Lama: A surfer’s quarantine

The Daily’s Roberto Lama argues why responsible surfing should be allowed during the COVD-19 epidemic

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With over 2.2 million confirmed cases and 150,000 deaths worldwide, COVID-19 has changed the world we live in, and it’s hard to predict what the situation will be next week — much less, next month. I think we are all anxious to get out of quarantine and return to daily life. And as the son of a trauma surgeon who works in a hospital and has a higher risk of exposure, I am more than ready to get back to normal. 

During the school year, I go through the trouble of waking up before 5 a.m. so I can be in the ice-cold water before the sun is up to surf for a few hours before class. While some beaches in Florida have reopened, those in my area are still closed, which means I won’t be able to return to the surf in the near future. While I’m eager to get back, I’ll still be cautious of going out. 

With beaches being shut down all around the world, you may have seen surfers on the news in Southern California being arrested for going into the water, surfers protesting quarantine or pro surfers in Costa Rica getting shot at by police. While shooting at an unarmed surfer is overkill (the cop is facing legal troubles for this), is shutting beaches down for surfing reasonable? Or should surfing be allowed? In my opinion, although it’s challenging, if you can surf responsibly, you should be allowed to surf.

The CDC recommends social distancing to limit the spread of the COVID-19, and to me, the ideal surf session already follows all of the social-distancing guidelines. Surfing itself is a pretty selfish sport. I don’t want anybody within six feet of myself, a short board’s length away, and I don’t want large groups around me. The fewer people around me, the more waves I can get. If you can follow these proper social guidelines, there shouldn’t be a problem with going out and surfing and having a good time to relieve stress. The question at hand is whether or not surfers should be allowed to surf during these times, and the answer truly depends on a person-by-person basis and whether proper social-distancing guidelines can be followed. 

One of Lama’s frequent surf spots near Stanford is Pleasure Point in Santa Cruz (above). He argues that surfing should be allowed if conducted in a responsible, socially distanced fashion. (Photo: Roberto Lama)

I believe the vast majority of the surfing community is taking proactive steps to encourage social distancing. The World Surf League (WSL) is postponing or canceling all events through May and has an ongoing #HomeBreakChallenge, encouraging people to stay home. Surfline and other major forecasting websites have issued statements encouraging social distancing and promoting healthy activity at home

The issue lies in that there are many places where these guidelines cannot be followed. In surfing, there are a few different types of wave breaks, but based on how incoming swells interact with the seafloor to form a rideable wave, they can be mostly broken into two categories: beach breaks and point or reef breaks. Beach breaks are created when the incoming swells interact with the sandbar at the bottom, and usually, there are multiple peaks, or places the wave breaks, along a long stretch of beach. Point or reef breaks are created when the incoming swells interact with immovable objects, such as rocks or reefs, and there is usually one main peak for these types of breaks. At point breaks, such as Rincon and Malibu, the wave can be seen consistently breaking in the same spot every time whereas beach breaks, such as Ocean Beach (SF), the waves are breaking all over the place. If you can find a peak at one of these beaches and surf solo or make sure you’re far enough from the next person, you’re being responsible. However, although some surfers are arguing the contrary, at point breaks, it would be almost impossible to follow proper social-distancing guidelines (when 200 people are in the same 100 square yards). This doesn’t even include all the interactions with others that normally take place before and after surfing in the parking lot.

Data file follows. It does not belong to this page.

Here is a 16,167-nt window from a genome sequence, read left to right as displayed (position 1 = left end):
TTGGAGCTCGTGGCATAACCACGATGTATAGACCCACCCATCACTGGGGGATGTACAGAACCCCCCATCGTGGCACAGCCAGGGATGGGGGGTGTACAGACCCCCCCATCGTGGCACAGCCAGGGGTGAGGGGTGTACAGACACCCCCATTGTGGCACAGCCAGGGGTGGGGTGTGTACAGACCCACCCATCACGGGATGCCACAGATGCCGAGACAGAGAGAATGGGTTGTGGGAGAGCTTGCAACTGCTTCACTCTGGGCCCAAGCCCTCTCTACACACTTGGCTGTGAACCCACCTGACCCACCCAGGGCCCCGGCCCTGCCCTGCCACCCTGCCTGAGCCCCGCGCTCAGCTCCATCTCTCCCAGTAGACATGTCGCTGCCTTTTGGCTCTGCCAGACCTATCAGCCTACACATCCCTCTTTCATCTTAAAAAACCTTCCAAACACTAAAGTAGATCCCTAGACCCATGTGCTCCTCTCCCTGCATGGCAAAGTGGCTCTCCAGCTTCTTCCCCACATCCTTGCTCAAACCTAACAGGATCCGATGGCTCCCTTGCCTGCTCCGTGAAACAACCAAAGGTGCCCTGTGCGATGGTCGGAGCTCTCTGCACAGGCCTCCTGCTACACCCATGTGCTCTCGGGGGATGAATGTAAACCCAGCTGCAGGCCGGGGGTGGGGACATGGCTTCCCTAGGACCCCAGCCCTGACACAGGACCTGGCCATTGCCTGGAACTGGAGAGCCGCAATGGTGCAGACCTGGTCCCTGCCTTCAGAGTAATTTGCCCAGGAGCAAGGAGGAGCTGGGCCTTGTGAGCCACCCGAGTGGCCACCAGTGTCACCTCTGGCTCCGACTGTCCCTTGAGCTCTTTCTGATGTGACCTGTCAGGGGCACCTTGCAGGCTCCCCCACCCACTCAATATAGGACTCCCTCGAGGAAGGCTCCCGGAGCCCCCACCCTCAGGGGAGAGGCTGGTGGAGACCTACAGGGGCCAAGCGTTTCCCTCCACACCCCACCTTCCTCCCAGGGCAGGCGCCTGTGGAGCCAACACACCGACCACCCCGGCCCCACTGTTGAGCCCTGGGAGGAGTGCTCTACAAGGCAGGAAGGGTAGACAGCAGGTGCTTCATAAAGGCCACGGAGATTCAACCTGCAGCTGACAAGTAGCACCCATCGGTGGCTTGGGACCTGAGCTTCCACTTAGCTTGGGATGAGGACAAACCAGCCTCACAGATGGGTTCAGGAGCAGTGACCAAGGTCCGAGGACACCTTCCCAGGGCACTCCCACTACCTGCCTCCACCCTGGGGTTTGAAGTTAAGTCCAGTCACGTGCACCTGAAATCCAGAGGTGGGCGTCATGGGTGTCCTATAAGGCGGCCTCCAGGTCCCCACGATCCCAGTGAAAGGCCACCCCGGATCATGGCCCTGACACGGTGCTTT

Ultimately, we have to be honest with ourselves: If we could be safe and follow social-distancing guidelines, even if that means going to worse surf spots, then we could be able to surf and be able to reopen other surf sports. Ultimately, if surfing is allowed where you are and you are also able to follow proper social-distancing guidelines, go have fun. Otherwise, we have to do what we can to stay safe and protect others. 

To an outside perspective, it might seem peculiar that surfers are risking exposing themselves or others or risking getting fined or arrested to score some waves, but I understand why they are doing it. I don’t think there are similar equivalents in other sports to what a surfer will do to score quality waves. There is just an inherent addictiveness to surfing that is difficult to replace. With other sports, you have a fair amount of control deciding when you can do them (anywhere there’s a hoop available, you can play basketball). No two waves are the same, though, so the only strategy to get the best wave is to catch as many as you can when the opportunities present themselves.

There are so many risks inherent in the sport of surfing, so I understand why to some surfers, adding the risk of COVID-19 seems trivial in the pursuit of catching the best waves. What people in general — not just surfers — need to understand is that while some of us are willing to take the risk of exposure to do the thing we love, others are not, and we can’t make that life-threatening decision for them. The sooner we act responsibly, the sooner we can get through this. 

Contact Roberto Lama at rlama22 ‘at’ stanford.edu.

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